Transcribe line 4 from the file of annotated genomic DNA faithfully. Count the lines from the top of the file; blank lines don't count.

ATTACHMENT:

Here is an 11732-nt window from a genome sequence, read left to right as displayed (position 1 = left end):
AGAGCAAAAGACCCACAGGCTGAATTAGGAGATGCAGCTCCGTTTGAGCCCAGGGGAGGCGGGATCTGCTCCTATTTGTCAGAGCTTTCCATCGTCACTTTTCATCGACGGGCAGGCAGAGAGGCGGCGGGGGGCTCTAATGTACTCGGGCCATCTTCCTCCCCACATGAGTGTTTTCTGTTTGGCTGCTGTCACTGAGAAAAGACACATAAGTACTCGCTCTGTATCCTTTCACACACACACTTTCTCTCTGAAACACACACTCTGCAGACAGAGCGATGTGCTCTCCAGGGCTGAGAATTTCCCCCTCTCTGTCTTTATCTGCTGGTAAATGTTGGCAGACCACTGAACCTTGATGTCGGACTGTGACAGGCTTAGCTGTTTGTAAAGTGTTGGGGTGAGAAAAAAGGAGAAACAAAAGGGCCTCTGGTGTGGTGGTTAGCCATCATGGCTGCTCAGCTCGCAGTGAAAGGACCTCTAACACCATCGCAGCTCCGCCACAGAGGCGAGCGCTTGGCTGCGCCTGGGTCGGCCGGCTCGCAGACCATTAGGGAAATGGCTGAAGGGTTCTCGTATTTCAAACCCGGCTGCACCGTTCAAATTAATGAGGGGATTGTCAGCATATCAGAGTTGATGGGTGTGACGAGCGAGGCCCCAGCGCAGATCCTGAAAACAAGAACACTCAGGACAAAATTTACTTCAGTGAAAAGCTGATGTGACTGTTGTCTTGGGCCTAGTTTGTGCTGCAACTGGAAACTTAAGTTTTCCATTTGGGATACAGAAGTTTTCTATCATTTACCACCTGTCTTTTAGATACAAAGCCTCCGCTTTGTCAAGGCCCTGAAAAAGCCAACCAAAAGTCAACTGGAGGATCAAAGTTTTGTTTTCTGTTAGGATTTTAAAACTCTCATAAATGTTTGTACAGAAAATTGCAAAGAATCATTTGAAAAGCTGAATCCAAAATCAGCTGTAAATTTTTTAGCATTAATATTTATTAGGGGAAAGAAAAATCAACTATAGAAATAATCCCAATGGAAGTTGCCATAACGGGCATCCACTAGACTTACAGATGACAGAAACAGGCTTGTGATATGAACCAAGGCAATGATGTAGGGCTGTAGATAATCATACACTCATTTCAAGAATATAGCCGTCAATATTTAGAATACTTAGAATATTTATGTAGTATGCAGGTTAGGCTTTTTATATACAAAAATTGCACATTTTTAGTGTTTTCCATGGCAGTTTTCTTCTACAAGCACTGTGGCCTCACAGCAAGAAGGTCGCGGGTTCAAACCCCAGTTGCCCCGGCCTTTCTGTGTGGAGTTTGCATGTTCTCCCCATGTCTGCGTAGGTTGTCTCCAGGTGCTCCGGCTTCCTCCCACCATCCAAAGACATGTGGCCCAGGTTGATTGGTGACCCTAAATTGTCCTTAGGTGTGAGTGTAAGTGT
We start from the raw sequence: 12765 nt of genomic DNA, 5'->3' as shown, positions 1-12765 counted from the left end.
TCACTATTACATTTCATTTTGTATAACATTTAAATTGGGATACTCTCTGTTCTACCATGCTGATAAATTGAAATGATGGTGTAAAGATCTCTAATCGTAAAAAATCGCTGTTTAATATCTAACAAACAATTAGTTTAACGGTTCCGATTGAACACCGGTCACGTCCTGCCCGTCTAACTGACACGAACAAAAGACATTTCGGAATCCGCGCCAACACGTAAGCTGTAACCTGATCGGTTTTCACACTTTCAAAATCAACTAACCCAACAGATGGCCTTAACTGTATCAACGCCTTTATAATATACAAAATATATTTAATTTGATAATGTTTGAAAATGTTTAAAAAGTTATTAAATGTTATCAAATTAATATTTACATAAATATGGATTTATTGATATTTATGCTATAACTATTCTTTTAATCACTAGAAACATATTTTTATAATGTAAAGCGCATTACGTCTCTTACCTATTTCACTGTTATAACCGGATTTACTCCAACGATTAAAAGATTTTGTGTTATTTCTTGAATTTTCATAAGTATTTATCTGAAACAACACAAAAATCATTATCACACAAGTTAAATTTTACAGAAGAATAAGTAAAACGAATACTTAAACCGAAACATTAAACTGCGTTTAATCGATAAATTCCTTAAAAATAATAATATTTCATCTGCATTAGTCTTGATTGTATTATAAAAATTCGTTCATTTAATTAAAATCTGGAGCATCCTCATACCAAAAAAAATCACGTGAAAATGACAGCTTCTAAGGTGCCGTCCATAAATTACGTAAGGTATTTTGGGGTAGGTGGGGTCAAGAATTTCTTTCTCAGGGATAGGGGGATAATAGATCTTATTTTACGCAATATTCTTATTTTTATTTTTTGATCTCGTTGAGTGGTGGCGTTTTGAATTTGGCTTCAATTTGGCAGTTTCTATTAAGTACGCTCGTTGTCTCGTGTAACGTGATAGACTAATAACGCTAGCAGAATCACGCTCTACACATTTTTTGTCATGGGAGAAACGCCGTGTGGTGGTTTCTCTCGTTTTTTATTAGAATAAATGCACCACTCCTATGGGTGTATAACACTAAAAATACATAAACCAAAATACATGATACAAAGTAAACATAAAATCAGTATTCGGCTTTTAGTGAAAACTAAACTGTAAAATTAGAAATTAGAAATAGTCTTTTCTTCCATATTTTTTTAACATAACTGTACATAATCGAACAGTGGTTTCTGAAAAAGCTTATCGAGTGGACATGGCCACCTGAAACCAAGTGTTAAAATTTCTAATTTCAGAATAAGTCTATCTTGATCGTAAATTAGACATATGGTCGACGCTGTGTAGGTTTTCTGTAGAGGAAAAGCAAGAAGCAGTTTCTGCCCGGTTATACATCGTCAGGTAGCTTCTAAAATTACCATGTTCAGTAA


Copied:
TCACTATTACATTTCATTTTGTATAACATTTAAATTGGGATACTCTCTGTTCTACCATGCTGATAAATTGAAATGATGGTGTAAAGATCTCTAATCGTAAAAAATCGCTGTTTAATATCTAACAAACAATTAGTTTAACGGTTCCGATTGAACACCGGTCACGTCCTGCCCGTCTAACTGACACGAACAAAAGACATTTCGGAATCCGCGCCAACACGTAAGCTGTAACCTGATCGGTTTTCACACTTTCAAAATCAACTAACCCAACAGATGGCCTTAACTGTATCAACGCCTTTATAATATACAAAATATATTTAATTTGATAATGTTTGAAAATGTTTAAAAAGTTATTAAATGTTATCAAATTAATATTTACATAAATATGGATTTATTGATATTTATGCTATAACTATTCTTTTAATCACTAGAAACATATTTTTATAATGTAAAGCGCATTACGTCTCTTACCTATTTCACTGTTATAACCGGATTTACTCCAACGATTAAAAGATTTTGTGTTATTTCTTGAATTTTCATAAGTATTTATCTGAAACAACACAAAAATCATTATCACACAAGTTAAATTTTACAGAAGAATAAGTAAAACGAATACTTAAACCGAAACATTAAACTGCGTTTAATCGATAAATTCCTTAAAAATAATAATATTTCATCTGCATTAGTCTTGATTGTATTATAAAAATTCGTTCATTTAATTAAAATCTGGAGCATCCTCATACCAAAAAAAATCACGTGAAAATGACAGCTTCTAAGGTGCCGTCCATAAATTACGTAAGGTATTTTGGGGTAGGTGGGGTCAAGAATTTCTTTCTCAGGGATAGGGGGATAATAGATCTTATTTTACGCAATATTCTTATTTTTATTTTTTGATCTCGTTGAGTGGTGGCGTTTTGAATTTGGCTTCAATTTGGCAGTTTCTATTAAGTACGCTCGTTGTCTCGTGTAACGTGATAGACTAATAACGCTAGCAGAATCACGCTCTACACATTTTTTGTCATGGGAGAAACGCCGTGTGGTGGTTTCTCTCGTTTTTTATTAGAATAAATGCACCACTCCTATGGGTGTATAACACTAAAAATACATAAACCAAAATACATGATACAAAGTAAACATAAAATCAGTATTCGGCTTTTAGTGAAAACTAAACTGTAAAATTAGAAATTAGAAATAGTCTTTTCTTCCATATTTTTTTAACATAACTGTACATAATCGAACAGTGGTTTCTGAAAAAGCTTATCGAGTGGACATGGCCACCTGAAACCAAGTGTTAAAATTTCTAATTTCAGAATAAGTCTATCTTGATCGTAAATTAGACATATGGTCGACGCTGTGTAGGTTTTCTGTAGAGGAAAAGCAAGAAGCAGTTTCTGCCCGGTTATACATCGTCAGGTAGCTTCTAAAATTACCATGTTCAGTAA